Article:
I am Vietnamese. My name is Tony Tan Cong Nguyen. I was born in Saigon, capital of Vietnam ( southern part ) and was raised there through age twelve. My family lived in a middle class neighborhood in the city. Though I was born a Buddhist by faith, I went to a Catholic School about five miles away. My parents got married when they were around twenty years of age. The union bore twelve children: five boys and seven girls. I am the ninth child. My father worked for a top roofing company and headed the entire security department. My mother was always a housewife.
Vietnam boasts an age-long and special culture that is closely attached to the history of the formation and development of the nation. The earliest cultural community was formed around the first half of the millennium before Christ and flourished in the middle of this milllenium. In Vietnamese, Vietnam is written in two words: Viet and Nam. Viet is the name of an ethnic group and Nam means “ south “. Vietnam, then refers to the country of the southern Viet people. South often evokes what pertains to Vietnam while North evokes China. The ethnic groups that today make up the Vietnamese people belong to a group born of a cross between the Mongoloids who came down from the North and the original Austronegroid inhabitants. In this multiethnic mélange, the Viet people lived with other groups in a territory extending from South of the Yangtze River in present-day China to the Northern part of present-day Vietnam.
This empire absorbed all of the ethnic groups of the above-mentioned territory, including many groups of Viets. Only the Southern Viets resolutely preserved their national identity, resisting assimilation despite a thousand years of Chinese domination followed by numerous later conquests. There were three layers of culture overlapping each other during the history of Vietnam: the local culture, the culture that mixed with those of China and other countries in the region, and the culture that interacted with Western culture. The most prominent feature of the Vietnamese culture is that it was not assimilated by foreign cultures, thanks to the strong local cultural foundations. The Vietnamese nation was formed early in the history and often had to carry out wars of resistance against foreign invaders, which created a prominent cultural feature: a patriotism that infiltrated and encompassed every aspect of life.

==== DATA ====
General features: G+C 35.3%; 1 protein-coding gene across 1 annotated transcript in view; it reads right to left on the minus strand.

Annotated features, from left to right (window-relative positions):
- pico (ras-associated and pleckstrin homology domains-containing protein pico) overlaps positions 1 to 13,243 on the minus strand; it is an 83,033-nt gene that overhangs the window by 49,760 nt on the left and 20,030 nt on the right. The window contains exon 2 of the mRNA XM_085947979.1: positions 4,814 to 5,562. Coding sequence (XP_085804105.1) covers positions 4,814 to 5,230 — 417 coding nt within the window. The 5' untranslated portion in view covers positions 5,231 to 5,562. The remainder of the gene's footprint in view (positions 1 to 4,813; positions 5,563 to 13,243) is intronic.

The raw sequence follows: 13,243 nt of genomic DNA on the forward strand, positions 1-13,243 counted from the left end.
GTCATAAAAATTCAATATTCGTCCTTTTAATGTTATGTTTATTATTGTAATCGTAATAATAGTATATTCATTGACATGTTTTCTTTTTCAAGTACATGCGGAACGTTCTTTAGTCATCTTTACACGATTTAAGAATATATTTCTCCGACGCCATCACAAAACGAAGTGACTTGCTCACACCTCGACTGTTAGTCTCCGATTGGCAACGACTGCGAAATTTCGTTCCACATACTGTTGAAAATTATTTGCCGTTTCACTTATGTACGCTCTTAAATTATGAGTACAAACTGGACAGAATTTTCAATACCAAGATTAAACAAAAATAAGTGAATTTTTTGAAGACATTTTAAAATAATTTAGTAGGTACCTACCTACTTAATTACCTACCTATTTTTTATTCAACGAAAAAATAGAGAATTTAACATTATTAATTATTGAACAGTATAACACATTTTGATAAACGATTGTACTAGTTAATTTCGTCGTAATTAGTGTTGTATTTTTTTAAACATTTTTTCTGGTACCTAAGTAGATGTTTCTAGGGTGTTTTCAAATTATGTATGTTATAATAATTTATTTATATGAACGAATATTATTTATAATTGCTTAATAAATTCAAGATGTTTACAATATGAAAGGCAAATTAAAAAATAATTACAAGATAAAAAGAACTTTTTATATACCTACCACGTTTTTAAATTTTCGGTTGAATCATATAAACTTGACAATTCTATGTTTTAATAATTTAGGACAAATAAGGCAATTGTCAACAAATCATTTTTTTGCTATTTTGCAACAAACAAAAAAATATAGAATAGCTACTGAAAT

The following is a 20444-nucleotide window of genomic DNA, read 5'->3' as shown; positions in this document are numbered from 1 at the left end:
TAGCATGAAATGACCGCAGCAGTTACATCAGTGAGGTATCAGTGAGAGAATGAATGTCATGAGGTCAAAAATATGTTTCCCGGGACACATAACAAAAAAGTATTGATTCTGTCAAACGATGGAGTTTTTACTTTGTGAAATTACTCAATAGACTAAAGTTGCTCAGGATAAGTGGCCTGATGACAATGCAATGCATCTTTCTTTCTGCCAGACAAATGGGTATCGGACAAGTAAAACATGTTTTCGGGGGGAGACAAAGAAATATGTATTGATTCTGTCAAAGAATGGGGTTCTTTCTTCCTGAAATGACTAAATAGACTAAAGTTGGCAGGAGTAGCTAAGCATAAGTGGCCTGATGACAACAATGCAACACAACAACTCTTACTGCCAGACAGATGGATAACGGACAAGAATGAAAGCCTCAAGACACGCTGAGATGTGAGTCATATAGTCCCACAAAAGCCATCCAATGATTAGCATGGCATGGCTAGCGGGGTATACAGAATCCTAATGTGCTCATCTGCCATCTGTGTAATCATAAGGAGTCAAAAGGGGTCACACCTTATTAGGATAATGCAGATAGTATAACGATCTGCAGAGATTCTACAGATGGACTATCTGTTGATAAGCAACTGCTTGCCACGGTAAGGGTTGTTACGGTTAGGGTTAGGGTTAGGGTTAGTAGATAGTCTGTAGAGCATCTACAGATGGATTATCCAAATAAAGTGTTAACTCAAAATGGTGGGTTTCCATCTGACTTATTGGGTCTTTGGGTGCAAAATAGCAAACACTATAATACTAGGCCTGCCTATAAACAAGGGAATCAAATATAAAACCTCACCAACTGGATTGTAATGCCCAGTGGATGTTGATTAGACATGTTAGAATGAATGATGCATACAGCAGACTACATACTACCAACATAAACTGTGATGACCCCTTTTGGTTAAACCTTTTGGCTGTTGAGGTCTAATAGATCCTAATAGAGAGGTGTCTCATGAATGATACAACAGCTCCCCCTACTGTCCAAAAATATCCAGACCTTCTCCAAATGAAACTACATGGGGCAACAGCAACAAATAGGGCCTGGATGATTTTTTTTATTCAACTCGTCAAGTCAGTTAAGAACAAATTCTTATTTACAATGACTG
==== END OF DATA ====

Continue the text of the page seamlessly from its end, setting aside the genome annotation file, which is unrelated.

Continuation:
My father fought the Communist regime and in pursuit of freedom, we left Vietnam four days before the war broke out. We traveled through the Philippines, then Guam, before finally reaching Arkansas. My life began in San Antonio, Texas, where we were sponsored by a Presbyterian church. I spoke very little English then but managed to learn the language to keep up with school. In 1979, we moved to Houston and I graduated from Spring Branch in 1980.
Though I had lived the past twenty-eight years of my life in the United States and had adapted to their way of life, my early years in Vietnam have strong cultural impact one me. I am married to a Vietnamese as well and we value emotional ties and attachment to relatives and the community. I believe in behaving toward conciliatory, equilibrium and relations-based settlement of conflicts and disputes. I believe that benevolence combined with righteousness, opposes violence. Happiness is also a top social value. I will often make compliments on the happiness of a family rather than wealth and social position.
I own an organization that is run by predominantly Filipinos and I have learned through the years of working together that their culture resembles mine in more ways than one. My relationship with them has been remarkably harmonious. We have similar social values. Perhaps it has a lot to do with both coming from Asian cultures. We value family structure and the happiness that come from it and we adhere to deep cultural roots. We may be elements of the present-day American society, but our cultural orientations remain strong in our foundations and this marks our true identities.